New Publications from Human Rights Watch and Selected Advance Access Articles

Human Rights Watch Reports:

“Tell Them That I Want to Kill Them”

“Tell Them That I Want to Kill Them”

“Tell Them That I Want to Kill Them”:Two Decades of Impunity in Hun Sen’s Cambodia.
By Human Rights Watch.

This 68-page report documents key cases of unsolved killings of political activists, journalists, opposition politicians, and others by Cambodian security forces since the 1991 Paris Agreements, which were signed by 18 countries, including the five permanent United Nations Security Council members. The Paris Agreements and the subsequent United Nations (UN) peacekeeping mission were supposed to usher in a new era of democracy, human rights, and accountability in Cambodia. More than 300 people have been killed in politically motivated attacks since then, yet not one case has resulted in a credible investigation and conviction.

[Download the full report]

“The Law Was Against Me”

“The Law Was Against Me”

“The Law Was Against Me”:Migrant Women’s Access to Protection for Family Violence in Belgium.
By Human Rights Watch.

This 59-page report found three major protection gaps for migrant women who experience domestic violence in that country. Women who migrate to Belgium to join a husband or partner may face deportation if they report the violence during the period when their status is being confirmed, as do undocumented migrant women. And domestic violence victims, especially undocumented women, lack adequate access to shelters.

[Download the report]
Read the Press Release – Belgium: Abused Migrant Women Fear Deportation

Death of a Dictator

Death of a Dictator

Death of a Dictator: Bloody Vengeance in Sirte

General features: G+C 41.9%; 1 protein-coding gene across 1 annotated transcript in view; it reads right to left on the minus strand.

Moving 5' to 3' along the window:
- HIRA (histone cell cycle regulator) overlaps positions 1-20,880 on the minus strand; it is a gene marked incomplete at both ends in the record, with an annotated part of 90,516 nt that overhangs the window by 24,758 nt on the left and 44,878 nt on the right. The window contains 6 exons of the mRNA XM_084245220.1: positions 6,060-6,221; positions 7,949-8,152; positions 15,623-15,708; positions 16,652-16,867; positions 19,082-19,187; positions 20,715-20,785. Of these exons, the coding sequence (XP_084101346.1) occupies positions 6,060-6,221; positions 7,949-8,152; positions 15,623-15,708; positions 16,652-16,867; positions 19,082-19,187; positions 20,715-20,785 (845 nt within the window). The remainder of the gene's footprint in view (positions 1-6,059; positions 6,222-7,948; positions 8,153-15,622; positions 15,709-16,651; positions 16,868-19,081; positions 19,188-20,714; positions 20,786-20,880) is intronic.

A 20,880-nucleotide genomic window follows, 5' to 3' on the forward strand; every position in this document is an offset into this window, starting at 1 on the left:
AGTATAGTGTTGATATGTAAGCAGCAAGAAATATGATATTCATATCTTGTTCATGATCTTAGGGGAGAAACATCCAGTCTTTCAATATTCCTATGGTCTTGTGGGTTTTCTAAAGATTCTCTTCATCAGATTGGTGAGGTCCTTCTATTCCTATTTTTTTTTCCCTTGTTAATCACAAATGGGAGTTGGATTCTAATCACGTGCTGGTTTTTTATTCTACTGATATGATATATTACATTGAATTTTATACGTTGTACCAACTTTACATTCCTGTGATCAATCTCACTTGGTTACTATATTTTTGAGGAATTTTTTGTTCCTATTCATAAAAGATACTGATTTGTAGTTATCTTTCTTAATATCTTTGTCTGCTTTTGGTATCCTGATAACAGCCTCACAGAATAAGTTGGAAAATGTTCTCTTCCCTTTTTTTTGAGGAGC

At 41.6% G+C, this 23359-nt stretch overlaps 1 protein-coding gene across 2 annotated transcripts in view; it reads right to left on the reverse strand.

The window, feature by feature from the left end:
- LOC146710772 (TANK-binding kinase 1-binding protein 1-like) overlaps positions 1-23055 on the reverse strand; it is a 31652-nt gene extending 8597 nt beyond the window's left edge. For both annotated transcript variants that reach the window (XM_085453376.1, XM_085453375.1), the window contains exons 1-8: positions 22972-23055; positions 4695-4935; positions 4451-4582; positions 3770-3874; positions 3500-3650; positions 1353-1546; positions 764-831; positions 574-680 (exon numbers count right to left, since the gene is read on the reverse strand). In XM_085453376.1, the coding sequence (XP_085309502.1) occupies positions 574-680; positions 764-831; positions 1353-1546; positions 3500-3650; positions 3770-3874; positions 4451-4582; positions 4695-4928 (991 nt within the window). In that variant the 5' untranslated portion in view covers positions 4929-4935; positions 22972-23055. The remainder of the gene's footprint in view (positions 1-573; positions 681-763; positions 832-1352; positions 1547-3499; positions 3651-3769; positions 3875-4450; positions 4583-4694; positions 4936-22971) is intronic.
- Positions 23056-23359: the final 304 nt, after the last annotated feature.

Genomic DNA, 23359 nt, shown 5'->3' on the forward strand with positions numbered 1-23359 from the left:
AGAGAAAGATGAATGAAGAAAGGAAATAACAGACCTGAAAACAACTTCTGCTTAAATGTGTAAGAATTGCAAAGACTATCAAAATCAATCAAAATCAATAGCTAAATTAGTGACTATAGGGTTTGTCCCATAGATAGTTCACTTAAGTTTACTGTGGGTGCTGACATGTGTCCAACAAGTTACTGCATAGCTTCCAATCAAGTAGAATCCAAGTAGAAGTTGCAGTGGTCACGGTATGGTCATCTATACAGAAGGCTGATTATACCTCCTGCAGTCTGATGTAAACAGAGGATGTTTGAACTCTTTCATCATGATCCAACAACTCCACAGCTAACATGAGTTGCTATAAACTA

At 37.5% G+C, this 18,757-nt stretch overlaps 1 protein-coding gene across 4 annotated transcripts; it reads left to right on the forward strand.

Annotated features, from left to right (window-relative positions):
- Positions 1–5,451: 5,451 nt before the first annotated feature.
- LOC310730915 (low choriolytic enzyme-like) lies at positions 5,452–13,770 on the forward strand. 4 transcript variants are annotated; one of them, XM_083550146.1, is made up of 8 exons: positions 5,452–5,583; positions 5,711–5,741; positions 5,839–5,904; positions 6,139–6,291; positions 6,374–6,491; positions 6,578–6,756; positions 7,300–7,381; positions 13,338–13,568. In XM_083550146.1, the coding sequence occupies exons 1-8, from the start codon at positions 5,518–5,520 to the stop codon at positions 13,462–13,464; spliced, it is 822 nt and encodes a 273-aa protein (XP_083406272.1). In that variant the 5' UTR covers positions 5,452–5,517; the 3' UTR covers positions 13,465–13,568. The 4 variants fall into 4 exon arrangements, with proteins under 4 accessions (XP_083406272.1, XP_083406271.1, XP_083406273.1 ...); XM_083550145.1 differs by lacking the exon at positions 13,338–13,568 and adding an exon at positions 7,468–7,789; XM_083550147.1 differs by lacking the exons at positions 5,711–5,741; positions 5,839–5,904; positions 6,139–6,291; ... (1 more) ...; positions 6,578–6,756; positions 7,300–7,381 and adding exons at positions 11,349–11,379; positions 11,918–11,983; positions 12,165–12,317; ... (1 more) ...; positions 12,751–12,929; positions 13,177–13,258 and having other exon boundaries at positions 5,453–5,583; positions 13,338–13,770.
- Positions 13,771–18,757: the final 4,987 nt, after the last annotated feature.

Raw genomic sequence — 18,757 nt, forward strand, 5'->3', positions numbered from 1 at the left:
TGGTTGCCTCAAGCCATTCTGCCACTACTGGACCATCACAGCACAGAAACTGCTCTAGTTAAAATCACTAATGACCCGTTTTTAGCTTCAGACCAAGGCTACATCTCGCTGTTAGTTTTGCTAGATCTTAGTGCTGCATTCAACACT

by Human Rights Watch

This 58-page report details the final hours of Muammar Gaddafi’s life and the circumstances under which he was killed. It presents evidence that Misrata-based militias captured and disarmed members of the Gaddafi convoy and, after bringing them under their total control, subjected them to brutal beatings. They then executed at least 66 captured members of the convoy at the nearby Mahari Hotel. The evidence indicates that opposition militias took Gaddafi’s wounded son Mutassim from Sirte to Misrata and killed him there.

Under the laws of war, the killing of captured combatants is a war crime, and Libyan civilian and military authorities have an obligation to investigate war crimes and other violations of international humanitarian law.

[Download the full report]
Read the Press Release – Libya: New Proof of Mass Killings at Gaddafi Death Site

Selected Advance Access Articles

Creating a Frame: A Spatial Approach to Random Sampling of Immigrant Households in Inner City Johannesburg
By Gayatri Singh and Benjamin D. Clark
Journal of Refugee Studies.
Link:-  http://jrs.oxfordjournals.org/content/early/2012/10/27/jrs.fes031.1.short?rss=1

Sampling in an Urban Environment: Overcoming Complexities and Capturing Differences.
By Joanna Vearey
Journal of Refugee Studies
Link:-  http://jrs.oxfordjournals.org/content/early/2012/10/27/jrs.fes032.1.short?rss=1

Gutters, Gates, and Gangs: Collaborative Sampling in ‘Post-Violence’ Johannesburg.
By Jean-Pierre Misago and Loren B. Landau.
Journal of Refugee Studies.
Link:-  http://jrs.oxfordjournals.org/content/early/2012/10/27/jrs.fes033.1.short?rss=1

Quantitative Methodological Dilemmas in Urban Refugee Research: A Case Study of Johannesburg.
By Darshan Vigneswaran and Joel Quirk.
Journal of Refugee Studies
Link:-  http://jrs.oxfordjournals.org/content/early/2012/10/27/jrs.fes035.1.short?rss=1

Readmission Agreements of EU Member States: A Case for EU Subsidiarity or Dualism?
By Marion Panizzon.
Refugee Survey Quarterly.
Link:- http://rsq.oxfordjournals.org/content/early/2012/11/02/rsq.hds014.short?rss=1

 

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